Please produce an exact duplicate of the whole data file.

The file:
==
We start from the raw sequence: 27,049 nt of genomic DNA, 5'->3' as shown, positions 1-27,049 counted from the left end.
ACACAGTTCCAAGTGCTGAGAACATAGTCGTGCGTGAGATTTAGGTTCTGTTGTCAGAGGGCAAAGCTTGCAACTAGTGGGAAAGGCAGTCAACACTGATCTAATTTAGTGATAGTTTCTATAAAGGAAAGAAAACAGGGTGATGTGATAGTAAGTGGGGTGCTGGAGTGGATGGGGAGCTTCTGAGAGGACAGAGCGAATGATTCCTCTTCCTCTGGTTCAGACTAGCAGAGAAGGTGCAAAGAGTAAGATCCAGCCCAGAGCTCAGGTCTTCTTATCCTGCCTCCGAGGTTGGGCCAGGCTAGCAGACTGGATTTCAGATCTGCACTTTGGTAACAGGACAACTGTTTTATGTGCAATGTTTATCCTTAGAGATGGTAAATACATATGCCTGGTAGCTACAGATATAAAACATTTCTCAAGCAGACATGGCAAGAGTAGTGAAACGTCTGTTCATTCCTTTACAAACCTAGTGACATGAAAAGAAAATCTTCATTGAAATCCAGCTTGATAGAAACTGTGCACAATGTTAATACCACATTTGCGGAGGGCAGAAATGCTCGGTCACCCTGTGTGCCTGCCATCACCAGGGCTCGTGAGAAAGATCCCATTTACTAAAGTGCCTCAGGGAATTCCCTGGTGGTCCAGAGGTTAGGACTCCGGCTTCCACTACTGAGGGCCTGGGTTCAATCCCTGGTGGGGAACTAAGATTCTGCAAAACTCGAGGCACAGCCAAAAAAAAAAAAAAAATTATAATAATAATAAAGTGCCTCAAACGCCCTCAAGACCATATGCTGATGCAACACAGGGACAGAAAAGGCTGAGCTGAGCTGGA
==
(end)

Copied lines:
We start from the raw sequence: 27,049 nt of genomic DNA, 5'->3' as shown, positions 1-27,049 counted from the left end.
ACACAGTTCCAAGTGCTGAGAACATAGTCGTGCGTGAGATTTAGGTTCTGTTGTCAGAGGGCAAAGCTTGCAACTAGTGGGAAAGGCAGTCAACACTGATCTAATTTAGTGATAGTTTCTATAAAGGAAAGAAAACAGGGTGATGTGATAGTAAGTGGGGTGCTGGAGTGGATGGGGAGCTTCTGAGAGGACAGAGCGAATGATTCCTCTTCCTCTGGTTCAGACTAGCAGAGAAGGTGCAAAGAGTAAGATCCAGCCCAGAGCTCAGGTCTTCTTATCCTGCCTCCGAGGTTGGGCCAGGCTAGCAGACTGGATTTCAGATCTGCACTTTGGTAACAGGACAACTGTTTTATGTGCAATGTTTATCCTTAGAGATGGTAAATACATATGCCTGGTAGCTACAGATATAAAACATTTCTCAAGCAGACATGGCAAGAGTAGTGAAACGTCTGTTCATTCCTTTACAAACCTAGTGACATGAAAAGAAAATCTTCATTGAAATCCAGCTTGATAGAAACTGTGCACAATGTTAATACCACATTTGCGGAGGGCAGAAATGCTCGGTCACCCTGTGTGCCTGCCATCACCAGGGCTCGTGAGAAAGATCCCATTTACTAAAGTGCCTCAGGGAATTCCCTGGTGGTCCAGAGGTTAGGACTCCGGCTTCCACTACTGAGGGCCTGGGTTCAATCCCTGGTGGGGAACTAAGATTCTGCAAAACTCGAGGCACAGCCAAAAAAAAAAAAAAAATTATAATAATAATAAAGTGCCTCAAACGCCCTCAAGACCATATGCTGATGCAACACAGGGACAGAAAAGGCTGAGCTGAGCTGGA